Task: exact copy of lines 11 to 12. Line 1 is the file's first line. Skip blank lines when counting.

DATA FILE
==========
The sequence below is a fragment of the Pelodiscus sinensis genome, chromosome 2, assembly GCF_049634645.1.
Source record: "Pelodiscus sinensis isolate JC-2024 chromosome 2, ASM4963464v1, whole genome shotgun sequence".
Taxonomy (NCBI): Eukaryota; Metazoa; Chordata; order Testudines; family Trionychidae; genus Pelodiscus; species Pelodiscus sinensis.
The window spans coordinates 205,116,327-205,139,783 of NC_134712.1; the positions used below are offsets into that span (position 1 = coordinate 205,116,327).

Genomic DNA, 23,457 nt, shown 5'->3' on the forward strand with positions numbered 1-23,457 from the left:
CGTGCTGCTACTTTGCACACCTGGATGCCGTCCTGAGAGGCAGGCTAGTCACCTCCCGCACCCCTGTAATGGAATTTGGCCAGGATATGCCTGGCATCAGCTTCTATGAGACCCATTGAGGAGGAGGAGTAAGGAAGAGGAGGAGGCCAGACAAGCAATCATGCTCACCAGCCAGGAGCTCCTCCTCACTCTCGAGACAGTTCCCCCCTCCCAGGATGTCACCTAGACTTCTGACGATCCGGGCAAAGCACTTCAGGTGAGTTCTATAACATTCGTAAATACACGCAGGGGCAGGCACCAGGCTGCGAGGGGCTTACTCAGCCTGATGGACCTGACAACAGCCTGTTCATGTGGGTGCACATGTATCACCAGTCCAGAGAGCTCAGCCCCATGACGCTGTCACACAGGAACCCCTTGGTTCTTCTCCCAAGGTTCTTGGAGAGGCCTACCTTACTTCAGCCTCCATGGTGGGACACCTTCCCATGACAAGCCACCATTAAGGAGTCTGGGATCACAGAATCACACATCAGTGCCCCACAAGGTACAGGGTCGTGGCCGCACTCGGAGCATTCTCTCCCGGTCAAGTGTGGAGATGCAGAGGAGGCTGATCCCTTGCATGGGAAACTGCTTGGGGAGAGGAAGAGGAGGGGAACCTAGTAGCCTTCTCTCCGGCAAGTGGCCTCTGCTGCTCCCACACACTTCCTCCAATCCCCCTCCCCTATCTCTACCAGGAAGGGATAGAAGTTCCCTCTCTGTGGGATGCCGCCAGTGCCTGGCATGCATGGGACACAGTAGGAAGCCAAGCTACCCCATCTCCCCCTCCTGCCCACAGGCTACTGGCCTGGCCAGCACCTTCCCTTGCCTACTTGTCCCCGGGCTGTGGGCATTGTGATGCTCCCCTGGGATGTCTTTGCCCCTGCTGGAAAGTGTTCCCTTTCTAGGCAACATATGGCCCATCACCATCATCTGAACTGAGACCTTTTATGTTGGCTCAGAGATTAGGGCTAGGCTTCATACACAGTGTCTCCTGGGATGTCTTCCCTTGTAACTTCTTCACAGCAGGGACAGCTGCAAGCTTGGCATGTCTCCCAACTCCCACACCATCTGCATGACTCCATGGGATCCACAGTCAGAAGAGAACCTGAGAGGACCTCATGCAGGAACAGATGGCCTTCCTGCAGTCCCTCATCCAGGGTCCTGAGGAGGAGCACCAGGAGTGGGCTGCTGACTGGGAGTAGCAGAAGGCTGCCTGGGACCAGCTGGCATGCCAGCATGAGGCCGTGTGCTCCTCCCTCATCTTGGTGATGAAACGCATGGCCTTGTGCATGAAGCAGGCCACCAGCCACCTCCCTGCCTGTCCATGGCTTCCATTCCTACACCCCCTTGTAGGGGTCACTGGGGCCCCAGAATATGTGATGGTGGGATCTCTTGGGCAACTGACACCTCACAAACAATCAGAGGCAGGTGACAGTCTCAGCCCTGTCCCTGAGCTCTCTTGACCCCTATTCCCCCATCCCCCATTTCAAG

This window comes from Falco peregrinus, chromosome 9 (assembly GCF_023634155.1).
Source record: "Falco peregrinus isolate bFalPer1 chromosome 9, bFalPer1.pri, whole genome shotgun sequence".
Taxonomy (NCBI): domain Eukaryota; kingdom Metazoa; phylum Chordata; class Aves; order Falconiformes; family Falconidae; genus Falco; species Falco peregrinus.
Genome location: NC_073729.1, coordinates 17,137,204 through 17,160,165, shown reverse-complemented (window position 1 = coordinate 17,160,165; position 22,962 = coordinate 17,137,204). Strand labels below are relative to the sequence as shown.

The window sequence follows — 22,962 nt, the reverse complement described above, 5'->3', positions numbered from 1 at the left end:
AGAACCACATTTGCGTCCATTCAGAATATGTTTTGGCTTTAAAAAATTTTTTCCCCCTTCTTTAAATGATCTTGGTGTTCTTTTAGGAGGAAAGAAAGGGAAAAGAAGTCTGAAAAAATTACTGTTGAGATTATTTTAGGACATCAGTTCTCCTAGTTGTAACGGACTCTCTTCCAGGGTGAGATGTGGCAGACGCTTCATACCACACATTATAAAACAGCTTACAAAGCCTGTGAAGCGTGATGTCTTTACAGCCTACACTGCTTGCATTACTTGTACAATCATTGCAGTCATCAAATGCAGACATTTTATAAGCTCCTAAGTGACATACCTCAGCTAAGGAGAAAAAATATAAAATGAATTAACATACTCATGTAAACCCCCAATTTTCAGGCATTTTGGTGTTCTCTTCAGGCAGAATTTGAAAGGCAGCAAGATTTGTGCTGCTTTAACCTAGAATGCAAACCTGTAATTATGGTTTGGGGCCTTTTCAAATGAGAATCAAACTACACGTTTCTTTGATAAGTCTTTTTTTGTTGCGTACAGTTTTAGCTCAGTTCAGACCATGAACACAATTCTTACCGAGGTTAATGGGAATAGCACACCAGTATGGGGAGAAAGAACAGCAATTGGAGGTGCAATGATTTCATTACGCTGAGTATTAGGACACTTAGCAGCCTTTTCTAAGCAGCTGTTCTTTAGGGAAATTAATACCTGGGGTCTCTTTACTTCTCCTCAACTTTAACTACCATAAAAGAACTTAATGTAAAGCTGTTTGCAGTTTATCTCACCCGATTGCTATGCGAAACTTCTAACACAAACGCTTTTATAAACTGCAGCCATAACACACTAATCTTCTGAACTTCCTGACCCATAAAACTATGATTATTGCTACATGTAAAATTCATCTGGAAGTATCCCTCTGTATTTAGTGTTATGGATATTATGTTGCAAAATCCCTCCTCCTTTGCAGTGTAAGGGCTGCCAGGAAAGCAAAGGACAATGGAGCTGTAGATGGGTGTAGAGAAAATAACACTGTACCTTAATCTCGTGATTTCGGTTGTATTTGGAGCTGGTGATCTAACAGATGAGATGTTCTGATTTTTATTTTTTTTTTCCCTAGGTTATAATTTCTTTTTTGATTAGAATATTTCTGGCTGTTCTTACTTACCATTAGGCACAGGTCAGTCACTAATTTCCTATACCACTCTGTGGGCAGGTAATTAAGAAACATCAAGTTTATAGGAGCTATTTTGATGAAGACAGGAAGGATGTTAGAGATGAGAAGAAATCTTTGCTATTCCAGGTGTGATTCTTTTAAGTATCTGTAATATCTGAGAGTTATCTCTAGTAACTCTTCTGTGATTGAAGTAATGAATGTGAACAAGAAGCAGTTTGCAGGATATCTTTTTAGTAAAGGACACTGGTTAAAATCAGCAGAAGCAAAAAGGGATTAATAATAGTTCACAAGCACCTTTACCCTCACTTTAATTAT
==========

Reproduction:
The window sequence follows — 22,962 nt, the reverse complement described above, 5'->3', positions numbered from 1 at the left end:
AGAACCACATTTGCGTCCATTCAGAATATGTTTTGGCTTTAAAAAATTTTTTCCCCCTTCTTTAAATGATCTTGGTGTTCTTTTAGGAGGAAAGAAAGGGAAAAGAAGTCTGAAAAAATTACTGTTGAGATTATTTTAGGACATCAGTTCTCCTAGTTGTAACGGACTCTCTTCCAGGGTGAGATGTGGCAGACGCTTCATACCACACATTATAAAACAGCTTACAAAGCCTGTGAAGCGTGATGTCTTTACAGCCTACACTGCTTGCATTACTTGTACAATCATTGCAGTCATCAAATGCAGACATTTTATAAGCTCCTAAGTGACATACCTCAGCTAAGGAGAAAAAATATAAAATGAATTAACATACTCATGTAAACCCCCAATTTTCAGGCATTTTGGTGTTCTCTTCAGGCAGAATTTGAAAGGCAGCAAGATTTGTGCTGCTTTAACCTAGAATGCAAACCTGTAATTATGGTTTGGGGCCTTTTCAAATGAGAATCAAACTACACGTTTCTTTGATAAGTCTTTTTTTGTTGCGTACAGTTTTAGCTCAGTTCAGACCATGAACACAATTCTTACCGAGGTTAATGGGAATAGCACACCAGTATGGGGAGAAAGAACAGCAATTGGAGGTGCAATGATTTCATTACGCTGAGTATTAGGACACTTAGCAGCCTTTTCTAAGCAGCTGTTCTTTAGGGAAATTAATACCTGGGGTCTCTTTACTTCTCCTCAACTTTAACTACCATAAAAGAACTTAATGTAAAGCTGTTTGCAGTTTATCTCACCCGATTGCTATGCGAAACTTCTAACACAAACGCTTTTATAAACTGCAGCCATAACACACTAATCTTCTGAACTTCCTGACCCATAAAACTATGATTATTGCTACATGTAAAATTCATCTGGAAGTATCCCTCTGTATTTAGTGTTATGGATATTATGTTGCAAAATCCCTCCTCCTTTGCAGTGTAAGGGCTGCCAGGAAAGCAAAGGACAATGGAGCTGTAGATGGGTGTAGAGAAAATAACACTGTACCTTAATCTCGTGATTTCGGTTGTATTTGGAGCTGGTGATCTAACAGATGAGATGTTCTGATTTTTATTTTTTTTTTCCCTAGGTTATAATTTCTTTTTTGATTAGAATATTTCTGGCTGTTCTTACTTACCATTAGGCACAGGTCAGTCACTAATTTCCTATACCACTCTGTGGGCAGGTAATTAAGAAACATCAAGTTTATAGGAGCTATTTTGATGAAGACAGGAAGGATGTTAGAGATGAGAAGAAATCTTTGCTATTCCAGGTGTGATTCTTTTAAGTATCTGTAATATCTGAGAGTTATCTCTAGTAACTCTTCTGTGATTGAAGTAATGAATGTGAACAAGAAGCAGTTTGCAGGATATCTTTTTAGTAAAGGACACTGGTTAAAATCAGCAGAAGCAAAAAGGGATTAATAATAGTTCACAAGCACCTTTACCCTCACTTTAATTAT